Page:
“You could sell ten flats in a day” to Chinese investors on real estate excursions. A few blocks from where I live in the solidly middle class (but gentrifying) Eixample Dreta district of Barcelona, a newly renovated modernist building is about to be inaugurated. Outside the building is a huge billboard displaying some of the lavish charms offered by the refurbished apartments inside, including Jacuzzis, spacious roof terraces, a swimming pool, and an elegantly attired concierge. The images are headed with cheesy aspirational slogans like “Art, Prestige, Life” and “A Dream to Live In.”
Not a single word of the ad is in Catalan or Spanish, the two official local languages. Everything is in English.
These properties are not meant for local people, that’s not where the money is. The money is in the international market, whose insatiable demand for real estate in this increasingly popular global city has propelled property prices to bubblicious levels.
In the last 12 months in Barcelona, the median home price (half are higher and half are lower) has soared 21.7%, to €3,094 per square meter (ca. $350 per square foot), with double-digit increases across all of the city’s districts, according to data compiled by the property appraiser Tinsa. The biggest movements were seen in the city’s old town, which is ground zero for the city’s tourist industry. There the median price have skyrocketed 35% in just one year.
In Spain as a whole, the median home price rose just 2.7%. In a few other prime markets such as Madrid, Alicante or Tarragona, prices rose by around 10%, while in eight of Spain’s 17 autonomous communities, the Basque Country, La Rioja, Murcia, Castilla y León, Castilla-La Mancha, Cantabria, Extremadura and the Balearic Islands, median prices actually decreased.
Predictably, soaring prices in Barcelona are having a domino effect across the wider Catalan region as families are forced to seek housing in other nearby municipalities. The median house price in the province of Barcelona increased by 11.9% over the last year; across Catalonia, prices increased 11.3%.
This trend is happening at the same time as the cost of renting in Barcelona has reached historic highs. Since 2013, rents have surged over 50%! One of the main reasons for this is that real estate owners and developers are refocusing their attention on meeting the much more profitable needs of short-term visitors. And short-term property speculators, domestic and foreign, are piling in, too.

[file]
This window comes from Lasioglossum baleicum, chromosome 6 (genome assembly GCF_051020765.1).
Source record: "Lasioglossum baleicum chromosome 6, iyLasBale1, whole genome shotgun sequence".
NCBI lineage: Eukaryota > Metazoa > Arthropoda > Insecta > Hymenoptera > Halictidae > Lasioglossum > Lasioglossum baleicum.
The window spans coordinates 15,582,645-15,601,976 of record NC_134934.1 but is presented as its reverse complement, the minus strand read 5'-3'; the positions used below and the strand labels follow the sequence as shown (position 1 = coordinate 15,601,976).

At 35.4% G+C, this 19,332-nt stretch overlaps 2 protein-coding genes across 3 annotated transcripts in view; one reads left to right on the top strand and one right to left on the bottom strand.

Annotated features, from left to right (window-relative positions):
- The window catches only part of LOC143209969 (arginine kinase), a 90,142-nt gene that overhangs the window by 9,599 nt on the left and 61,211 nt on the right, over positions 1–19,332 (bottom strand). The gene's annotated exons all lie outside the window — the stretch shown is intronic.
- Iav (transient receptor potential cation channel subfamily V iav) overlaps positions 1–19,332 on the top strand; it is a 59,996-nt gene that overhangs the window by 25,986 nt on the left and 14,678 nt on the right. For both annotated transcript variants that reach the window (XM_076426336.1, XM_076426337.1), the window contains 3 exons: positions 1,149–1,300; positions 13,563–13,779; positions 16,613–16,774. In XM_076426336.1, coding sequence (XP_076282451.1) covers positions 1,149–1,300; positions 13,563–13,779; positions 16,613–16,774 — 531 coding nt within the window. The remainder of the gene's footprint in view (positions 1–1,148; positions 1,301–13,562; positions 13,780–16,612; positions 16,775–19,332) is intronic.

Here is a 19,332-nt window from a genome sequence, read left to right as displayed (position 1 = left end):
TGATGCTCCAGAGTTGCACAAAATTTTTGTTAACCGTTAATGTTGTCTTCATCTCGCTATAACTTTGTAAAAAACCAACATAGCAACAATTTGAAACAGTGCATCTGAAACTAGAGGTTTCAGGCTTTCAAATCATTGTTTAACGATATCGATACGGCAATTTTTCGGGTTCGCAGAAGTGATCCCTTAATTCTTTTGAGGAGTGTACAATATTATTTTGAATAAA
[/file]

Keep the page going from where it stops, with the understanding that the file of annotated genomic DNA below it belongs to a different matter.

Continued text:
It’s simple math. According to a British real estate platform, Nested, renting a property on Airbnb can be as much as 256% more profitable than a traditional lease. The potential returns in Barcelona’s tourist accommodation rental market are so lucrative that even organized criminal gangs from Russia are getting in on the action.
Another important source of international demand for Barcelona-based real estate are overseas investors looking to cash in on the Spanish State’s dirt cheap offer to turn purchased local property into multiyear visas. Since 2013, the Rajoy government has offered non-EU citizens a so-called “Golden Visa” that includes qualified Spanish residency and unrestricted EU travel if they invest at least €500,000 in property in Spain.
During the first year of the scheme, only 500 or so investors applied, providing around €700 million in funds, reports El País.
In 2015 the government eased the conditions, allowing spouses, children and elderly relatives to be included on visas, as well as extending the period of residency from two to five years. Since then, the total investment has surged, with 60% coming from Chinese and Russian millionaires, which in April this year reached €2.2 billion.
In 2016 in Barcelona alone, non-EU investors chasing down this type of visa purchased 893 apartments. Chinese investors accounted for almost half of that demand. “The Chinese showed little interest in Barcelona until two years ago,” explains François Carriere, president in Spain of luxury real estate firm Coldwell Banker. “They began to arrive with friends and family, on real estate excursions, ready to buy all kinds of property, in particular newly built lodgings. You could sell ten flats in a day.”
They buy up places without ever intending to move to Barcelona, with most of the properties being put up for rent as soon as they’re purchased. The name of the game is not property speculation; it’s getting hold of the residency permit, which opens the door to other European markets.
It’s also about getting the money away from the grasp of Chinese authorities.
Whether the goal is speculation or not, the result is the same: soaring prices, which in turn beget more international speculation.
As the interest of Chinese investors has grown, the number of professional intermediaries has multiplied. In just a few years, at least half a dozen real estate companies specializing in attracting Asian investors have popped up in Barcelona. “Chinese fortunes are more interested in the United States, Canada or Australia,” says Chuanyi Lin, director of the consultancy Nar Group. “But the requirements there for qualifying for a residence permit are usually much tougher, including much larger funds.”
In Barcelona, the local government has tried everything it can to dampen international demand, from fining sharing platforms like Airbnb for featuring unlisted tourist apartments on their platforms to sanctioning local banks for refusing to sell or rent out unoccupied bank-owned properties, but each time Spanish national courts have annulled the legislation. In the meantime, demand for Spain’s Golden Visas continues to surge, along with home prices, though the wages of locals barely budge.
Organized criminals from Russia are subletting apartments to tourists, as locals struggle with soaring rents....